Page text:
Competition has become more fluid. For instance, telephone communication is not only offered by Telcos, but also by cable companies and internet start-ups. And there are new opportunities out there that Telcos have to take advantage of, like audio and video file sharing, in order to survive. I believe Telcos have no choice but to merge.

Irritated Customer says:

Wait a sec...

Once upon a time, I had Ameritech for telephone and DSL. One day, I get a letter saying “Welcome to the new SBC Ameritech”. A short time later…it was just SBC. Then they merged with AT&T. Now they just go by “The All-New AT&T”.

As the company gets larger, I find it harder to get through to tech support (when and if I need it), and it takes them forever to get out to my house for repairs.

Wolfger (profile) says:

Re: Wait a sec...

First I had Ameritech DSL, and life was good.

Then it was SBC/Ameritech DSL, and nothing much changed except tech support went from “pretty good” to “bad”.

Then is was SBC DSL (although my e-mail was still @ameritech).

Then AT&T merged/bought SBC.

Now I have a cable modem and Vonage. I really don’t see the problem. 🙂

Der Oesterricher says:

Re: Re: Re: Wait a sec...

Actually, it had a lot to do with how the Bell South/SBC owned Cingular bungled the AT&T wireless business.

Whoops, they forgot to buy the name. AT&T planned to sell their business, then relaunch on leased lines as AT&T Wireless.

Bell South didn’t have the cash, so SBC bought them in no small part to protect their investment.

Paul says:

Re: Re: Wait a sec...

I believe the point is, it’s nice to not feel like you’re at the mercy of the all might Corporation even though you are. I miss the days when people could do everything themselves for free.

The laws of this land are suppose to protect the minority from the majority, the rich, and the powerful. If our rights are treated as such as, “just a piece of paper”, then the laws are not being upheld to their fullest extent.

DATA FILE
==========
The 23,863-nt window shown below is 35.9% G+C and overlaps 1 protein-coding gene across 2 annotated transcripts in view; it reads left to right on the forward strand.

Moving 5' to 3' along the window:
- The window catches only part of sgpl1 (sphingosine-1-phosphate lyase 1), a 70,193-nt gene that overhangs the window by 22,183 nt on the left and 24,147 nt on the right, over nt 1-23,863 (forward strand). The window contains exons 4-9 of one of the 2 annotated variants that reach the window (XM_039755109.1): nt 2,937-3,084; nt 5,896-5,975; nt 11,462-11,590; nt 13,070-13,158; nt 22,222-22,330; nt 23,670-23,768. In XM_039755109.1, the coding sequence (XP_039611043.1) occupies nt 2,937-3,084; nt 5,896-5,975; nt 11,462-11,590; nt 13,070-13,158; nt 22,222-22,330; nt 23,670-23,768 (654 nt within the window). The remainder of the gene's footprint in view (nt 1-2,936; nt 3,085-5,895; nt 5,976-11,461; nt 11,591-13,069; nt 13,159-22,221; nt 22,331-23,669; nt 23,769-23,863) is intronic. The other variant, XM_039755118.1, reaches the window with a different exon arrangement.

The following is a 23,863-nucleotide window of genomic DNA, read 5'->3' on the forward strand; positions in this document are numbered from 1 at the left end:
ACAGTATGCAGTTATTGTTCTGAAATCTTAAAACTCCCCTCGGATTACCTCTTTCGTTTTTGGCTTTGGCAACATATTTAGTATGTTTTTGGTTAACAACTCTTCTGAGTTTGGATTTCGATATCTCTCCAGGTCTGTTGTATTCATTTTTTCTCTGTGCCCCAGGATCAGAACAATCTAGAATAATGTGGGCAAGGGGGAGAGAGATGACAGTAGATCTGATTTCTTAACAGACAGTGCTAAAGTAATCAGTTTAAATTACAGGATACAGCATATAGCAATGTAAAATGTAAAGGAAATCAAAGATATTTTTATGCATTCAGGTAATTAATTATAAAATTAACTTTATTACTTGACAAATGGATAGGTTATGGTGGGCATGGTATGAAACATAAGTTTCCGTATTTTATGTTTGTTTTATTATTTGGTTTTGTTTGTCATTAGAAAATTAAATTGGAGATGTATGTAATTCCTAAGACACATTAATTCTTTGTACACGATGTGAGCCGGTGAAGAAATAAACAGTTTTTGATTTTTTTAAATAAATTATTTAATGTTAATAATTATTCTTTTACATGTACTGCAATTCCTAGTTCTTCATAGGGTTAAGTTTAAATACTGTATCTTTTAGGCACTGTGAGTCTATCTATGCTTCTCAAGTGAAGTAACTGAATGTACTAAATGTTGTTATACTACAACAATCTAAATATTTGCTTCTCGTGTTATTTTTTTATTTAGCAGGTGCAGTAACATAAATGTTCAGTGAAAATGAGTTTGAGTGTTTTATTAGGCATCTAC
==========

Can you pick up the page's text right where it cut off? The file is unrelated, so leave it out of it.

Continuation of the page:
Just remember that the rich and powerful don’t have to play by the same rules as the “little guy”. If if were you or me that distributed something like Sony’s rootkit for Windows, we’d already been fined or in prison. OH! But Sony didn’t even get a slap on the wrist. Isn’t that a bitch?

Suspicious says:

Remember the wiretapping?

There are those who see a direct connection between the recent telco mergers, most notably AT&T, and the Bush administration’s secret wiretapping of US citizens ostensibly in the interests of national defence. “Wanna get that competition-killer merger through the SEC? That could be arranged, in trade for letting us do some illegal snooping.”

brenda in virginia says:

can they afford it

I am curious to see if Verizon and AT&T can even afford these mergers. Verizon is about to be served with a lawsuit for knowinly and purposely allowing thousands of employees to work with, be exposed to, suffer injuries , disabilities and possible death from a product they knew could cause these problems. In addition, Verizon had prepared warnings to give to employees and chose not to give them; apparently this was done to avoid paying medical disabilities, workers comp and associated costs. Now, Verizon has involved AT&T in this also and they both may be facing tens of billions in losses related to this litigaiton. John Thorne, counsel , Ivan Seidenberg, Doreen Toben and most corporate officers of Verizon are aware of this.